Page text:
Conservatives with a powerful interest in Bush's re-election are playing to this frustration. One of the leaders in the attack on Kerry's abortion stand is Deal Hudson, publisher of the conservative Catholic magazine Crisis. Hudson has also advised the Bush campaign on winning Catholic support. Hudson is neither the first nor last Catholic whose political interests coincide with the case he is making inside the church. But most Catholic leaders -- who lean to the more liberal side on social justice and foreign policy issues -- are uneasy with dragging the country's fierce partisan divisions into the church.

The last name I ever espected to find in the local paper is Deal Hudson. It's a shrinking world! An opposition argument that the Catholic Church is meddling in politics and therefore doesn't deserve tax-exempt status is a possibility if we don't watch out!

But back to the article:

The bishops should be wary of allowing the church to be torn up by this year's rancid electoral campaign. Both parties need to ponder the cost of imposing rigid litmus tests on abortion.

What if I changed just one word...what if the passage read:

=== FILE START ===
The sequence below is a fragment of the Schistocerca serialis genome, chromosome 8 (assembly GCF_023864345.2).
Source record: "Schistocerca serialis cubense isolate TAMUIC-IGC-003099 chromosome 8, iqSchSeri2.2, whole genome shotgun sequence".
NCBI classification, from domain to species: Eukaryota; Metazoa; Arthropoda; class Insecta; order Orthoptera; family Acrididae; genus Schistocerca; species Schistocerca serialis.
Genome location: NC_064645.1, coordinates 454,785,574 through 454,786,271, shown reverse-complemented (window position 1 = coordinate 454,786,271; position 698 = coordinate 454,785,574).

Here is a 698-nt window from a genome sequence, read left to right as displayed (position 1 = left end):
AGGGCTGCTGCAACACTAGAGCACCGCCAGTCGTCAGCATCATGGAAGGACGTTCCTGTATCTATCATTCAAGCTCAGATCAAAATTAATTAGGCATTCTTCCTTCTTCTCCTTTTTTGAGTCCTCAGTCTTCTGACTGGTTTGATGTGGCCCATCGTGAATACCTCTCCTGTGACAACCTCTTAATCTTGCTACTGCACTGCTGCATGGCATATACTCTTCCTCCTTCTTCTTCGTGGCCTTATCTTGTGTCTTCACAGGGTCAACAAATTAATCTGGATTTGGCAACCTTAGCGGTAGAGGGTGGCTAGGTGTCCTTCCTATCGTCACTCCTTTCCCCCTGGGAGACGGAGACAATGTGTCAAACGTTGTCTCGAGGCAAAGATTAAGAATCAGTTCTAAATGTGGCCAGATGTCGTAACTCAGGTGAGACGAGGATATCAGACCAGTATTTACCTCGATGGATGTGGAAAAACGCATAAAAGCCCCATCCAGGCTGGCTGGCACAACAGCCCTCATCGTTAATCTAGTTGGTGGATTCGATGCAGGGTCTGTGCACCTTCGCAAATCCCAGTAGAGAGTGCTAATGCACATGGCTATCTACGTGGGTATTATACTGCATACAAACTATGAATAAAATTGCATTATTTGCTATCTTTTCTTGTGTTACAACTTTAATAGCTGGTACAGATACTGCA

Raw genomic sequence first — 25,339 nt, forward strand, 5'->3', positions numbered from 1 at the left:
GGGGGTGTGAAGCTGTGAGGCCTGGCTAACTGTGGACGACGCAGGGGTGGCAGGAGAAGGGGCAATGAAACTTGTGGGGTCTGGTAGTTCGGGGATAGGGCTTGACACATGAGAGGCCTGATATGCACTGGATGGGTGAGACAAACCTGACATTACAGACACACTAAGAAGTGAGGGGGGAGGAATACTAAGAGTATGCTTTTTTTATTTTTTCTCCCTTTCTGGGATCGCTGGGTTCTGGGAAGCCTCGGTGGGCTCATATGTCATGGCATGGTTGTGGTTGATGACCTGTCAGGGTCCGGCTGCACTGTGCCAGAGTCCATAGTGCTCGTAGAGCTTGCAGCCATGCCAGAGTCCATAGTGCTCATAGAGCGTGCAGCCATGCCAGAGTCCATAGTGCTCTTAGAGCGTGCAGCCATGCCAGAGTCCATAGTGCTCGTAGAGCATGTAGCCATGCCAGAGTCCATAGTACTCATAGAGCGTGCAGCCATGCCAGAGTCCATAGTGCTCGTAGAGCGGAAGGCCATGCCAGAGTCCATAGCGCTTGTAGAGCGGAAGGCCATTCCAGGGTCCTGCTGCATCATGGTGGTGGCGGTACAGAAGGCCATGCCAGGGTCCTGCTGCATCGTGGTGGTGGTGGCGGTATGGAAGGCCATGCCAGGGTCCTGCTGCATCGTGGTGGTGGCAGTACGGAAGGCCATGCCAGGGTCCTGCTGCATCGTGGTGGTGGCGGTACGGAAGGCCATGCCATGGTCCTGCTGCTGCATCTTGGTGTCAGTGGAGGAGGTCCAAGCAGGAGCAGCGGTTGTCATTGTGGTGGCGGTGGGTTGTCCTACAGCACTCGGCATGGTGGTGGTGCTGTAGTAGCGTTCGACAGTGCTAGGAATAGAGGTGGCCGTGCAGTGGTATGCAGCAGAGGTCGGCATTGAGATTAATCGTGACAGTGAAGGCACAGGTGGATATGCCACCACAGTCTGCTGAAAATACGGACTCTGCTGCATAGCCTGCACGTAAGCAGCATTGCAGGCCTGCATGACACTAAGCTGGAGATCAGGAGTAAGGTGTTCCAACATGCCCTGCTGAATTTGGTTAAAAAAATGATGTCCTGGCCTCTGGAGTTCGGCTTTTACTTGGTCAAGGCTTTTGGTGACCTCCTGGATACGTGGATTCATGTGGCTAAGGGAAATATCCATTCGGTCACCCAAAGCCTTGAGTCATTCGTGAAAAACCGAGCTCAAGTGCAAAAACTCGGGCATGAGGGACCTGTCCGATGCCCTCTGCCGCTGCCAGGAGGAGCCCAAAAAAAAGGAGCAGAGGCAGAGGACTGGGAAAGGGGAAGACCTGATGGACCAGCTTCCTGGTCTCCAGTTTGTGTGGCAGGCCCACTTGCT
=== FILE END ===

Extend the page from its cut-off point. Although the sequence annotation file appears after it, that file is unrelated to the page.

"The bishops should be wary of allowing the church to be torn up by this year's rancid electoral campaign. Both parties need to ponder the cost of imposing rigid litmus tests on murder."

Does anyone seriously think that such a warning would ever be issued? What a difference those few critical minutes in the delivery room make. An innocent young person can go from being an "abortion rights litmus test" to being a valued human being defended by both parties in mere minutes. What a difference a breath makes!


is reaching the point of open conflict in the Toldeo diocese where a scuffle developed between those celebrating the release from jail of Fr. Gerald Robinson, alleged killer of Sr. Margaret Ann Pahl, and a woman from Cleveland who attended with the idea of defending the nun.


At the Beliefnet website Ben Witherington and Elaine Pagels debate the Gospel of Thomas and Gnosticism. Witherington's comments are those we would expect, coming as he does from the Christian perspective. Pagel's presents a creative argument for authenticity. For example she says:

You conclude that these are all taken from written New Testament sources?which brings you to an early second century date. However, I tend to agree with Harvard scholar Helmut Koester (Ancient Christian Gospels) and others: whoever put together the Gospel of Thomas apparently had access to the kind of sources Matthew and Luke used to write their gospels. Koester suggests that the Gospel of Thomas comes from about the year 50, and so is the earliest of the New Testament gospels. I hold to a more conservative dating, since I think Thomas also includes what looks like later sayings tradition, parallel with the Gospel of John. I think a date of 90?100 fits both the sources and the papyrus evidence, although these dates are only educated guesses, as you know.